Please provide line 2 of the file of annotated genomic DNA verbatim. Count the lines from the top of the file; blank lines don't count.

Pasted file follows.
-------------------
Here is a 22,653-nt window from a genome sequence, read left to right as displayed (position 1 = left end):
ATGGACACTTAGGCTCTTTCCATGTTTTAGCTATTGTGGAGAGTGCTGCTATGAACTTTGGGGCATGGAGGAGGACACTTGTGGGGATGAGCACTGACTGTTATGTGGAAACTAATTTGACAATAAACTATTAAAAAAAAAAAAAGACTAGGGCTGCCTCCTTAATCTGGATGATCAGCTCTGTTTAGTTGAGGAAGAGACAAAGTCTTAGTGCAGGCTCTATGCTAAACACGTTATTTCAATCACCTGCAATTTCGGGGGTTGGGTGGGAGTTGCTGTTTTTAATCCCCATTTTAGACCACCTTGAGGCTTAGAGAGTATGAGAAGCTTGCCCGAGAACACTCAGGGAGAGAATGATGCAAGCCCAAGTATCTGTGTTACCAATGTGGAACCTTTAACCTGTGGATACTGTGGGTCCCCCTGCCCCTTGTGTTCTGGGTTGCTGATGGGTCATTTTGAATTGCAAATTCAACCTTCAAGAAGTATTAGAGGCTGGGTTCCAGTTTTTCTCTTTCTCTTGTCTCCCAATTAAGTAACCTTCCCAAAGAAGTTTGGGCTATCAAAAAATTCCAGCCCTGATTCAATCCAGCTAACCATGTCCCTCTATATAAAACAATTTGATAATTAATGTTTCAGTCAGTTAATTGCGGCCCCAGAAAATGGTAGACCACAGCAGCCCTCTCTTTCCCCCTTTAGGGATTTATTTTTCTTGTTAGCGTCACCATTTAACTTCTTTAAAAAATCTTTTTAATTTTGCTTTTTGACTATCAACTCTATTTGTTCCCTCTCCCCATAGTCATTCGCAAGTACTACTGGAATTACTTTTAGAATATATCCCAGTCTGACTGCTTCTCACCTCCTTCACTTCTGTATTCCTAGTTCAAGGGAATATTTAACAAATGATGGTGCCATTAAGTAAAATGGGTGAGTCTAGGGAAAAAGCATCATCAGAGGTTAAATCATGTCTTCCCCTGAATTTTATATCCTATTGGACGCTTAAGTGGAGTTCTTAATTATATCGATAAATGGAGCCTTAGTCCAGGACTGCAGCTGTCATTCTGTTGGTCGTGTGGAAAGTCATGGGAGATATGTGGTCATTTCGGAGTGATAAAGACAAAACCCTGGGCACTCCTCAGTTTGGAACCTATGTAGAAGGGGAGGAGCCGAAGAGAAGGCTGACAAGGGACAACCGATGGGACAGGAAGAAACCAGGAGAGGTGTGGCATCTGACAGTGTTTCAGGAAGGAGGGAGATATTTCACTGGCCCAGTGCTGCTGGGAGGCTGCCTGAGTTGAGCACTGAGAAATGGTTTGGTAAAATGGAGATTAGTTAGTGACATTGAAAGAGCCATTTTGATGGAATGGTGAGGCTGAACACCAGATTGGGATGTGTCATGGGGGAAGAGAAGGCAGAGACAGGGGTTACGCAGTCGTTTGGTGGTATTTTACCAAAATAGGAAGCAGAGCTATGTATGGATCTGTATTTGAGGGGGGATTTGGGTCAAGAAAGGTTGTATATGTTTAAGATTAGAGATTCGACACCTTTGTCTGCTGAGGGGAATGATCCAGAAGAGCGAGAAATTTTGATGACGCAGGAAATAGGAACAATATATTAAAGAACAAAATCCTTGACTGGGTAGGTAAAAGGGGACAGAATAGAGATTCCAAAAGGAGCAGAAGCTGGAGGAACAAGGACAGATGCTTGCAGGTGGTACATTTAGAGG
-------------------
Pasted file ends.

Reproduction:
ATGGACACTTAGGCTCTTTCCATGTTTTAGCTATTGTGGAGAGTGCTGCTATGAACTTTGGGGCATGGAGGAGGACACTTGTGGGGATGAGCACTGACTGTTATGTGGAAACTAATTTGACAATAAACTATTAAAAAAAAAAAAAGACTAGGGCTGCCTCCTTAATCTGGATGATCAGCTCTGTTTAGTTGAGGAAGAGACAAAGTCTTAGTGCAGGCTCTATGCTAAACACGTTATTTCAATCACCTGCAATTTCGGGGGTTGGGTGGGAGTTGCTGTTTTTAATCCCCATTTTAGACCACCTTGAGGCTTAGAGAGTATGAGAAGCTTGCCCGAGAACACTCAGGGAGAGAATGATGCAAGCCCAAGTATCTGTGTTACCAATGTGGAACCTTTAACCTGTGGATACTGTGGGTCCCCCTGCCCCTTGTGTTCTGGGTTGCTGATGGGTCATTTTGAATTGCAAATTCAACCTTCAAGAAGTATTAGAGGCTGGGTTCCAGTTTTTCTCTTTCTCTTGTCTCCCAATTAAGTAACCTTCCCAAAGAAGTTTGGGCTATCAAAAAATTCCAGCCCTGATTCAATCCAGCTAACCATGTCCCTCTATATAAAACAATTTGATAATTAATGTTTCAGTCAGTTAATTGCGGCCCCAGAAAATGGTAGACCACAGCAGCCCTCTCTTTCCCCCTTTAGGGATTTATTTTTCTTGTTAGCGTCACCATTTAACTTCTTTAAAAAATCTTTTTAATTTTGCTTTTTGACTATCAACTCTATTTGTTCCCTCTCCCCATAGTCATTCGCAAGTACTACTGGAATTACTTTTAGAATATATCCCAGTCTGACTGCTTCTCACCTCCTTCACTTCTGTATTCCTAGTTCAAGGGAATATTTAACAAATGATGGTGCCATTAAGTAAAATGGGTGAGTCTAGGGAAAAAGCATCATCAGAGGTTAAATCATGTCTTCCCCTGAATTTTATATCCTATTGGACGCTTAAGTGGAGTTCTTAATTATATCGATAAATGGAGCCTTAGTCCAGGACTGCAGCTGTCATTCTGTTGGTCGTGTGGAAAGTCATGGGAGATATGTGGTCATTTCGGAGTGATAAAGACAAAACCCTGGGCACTCCTCAGTTTGGAACCTATGTAGAAGGGGAGGAGCCGAAGAGAAGGCTGACAAGGGACAACCGATGGGACAGGAAGAAACCAGGAGAGGTGTGGCATCTGACAGTGTTTCAGGAAGGAGGGAGATATTTCACTGGCCCAGTGCTGCTGGGAGGCTGCCTGAGTTGAGCACTGAGAAATGGTTTGGTAAAATGGAGATTAGTTAGTGACATTGAAAGAGCCATTTTGATGGAATGGTGAGGCTGAACACCAGATTGGGATGTGTCATGGGGGAAGAGAAGGCAGAGACAGGGGTTACGCAGTCGTTTGGTGGTATTTTACCAAAATAGGAAGCAGAGCTATGTATGGATCTGTATTTGAGGGGGGATTTGGGTCAAGAAAGGTTGTATATGTTTAAGATTAGAGATTCGACACCTTTGTCTGCTGAGGGGAATGATCCAGAAGAGCGAGAAATTTTGATGACGCAGGAAATAGGAACAATATATTAAAGAACAAAATCCTTGACTGGGTAGGTAAAAGGGGACAGAATAGAGATTCCAAAAGGAGCAGAAGCTGGAGGAACAAGGACAGATGCTTGCAGGTGGTACATTTAGAGG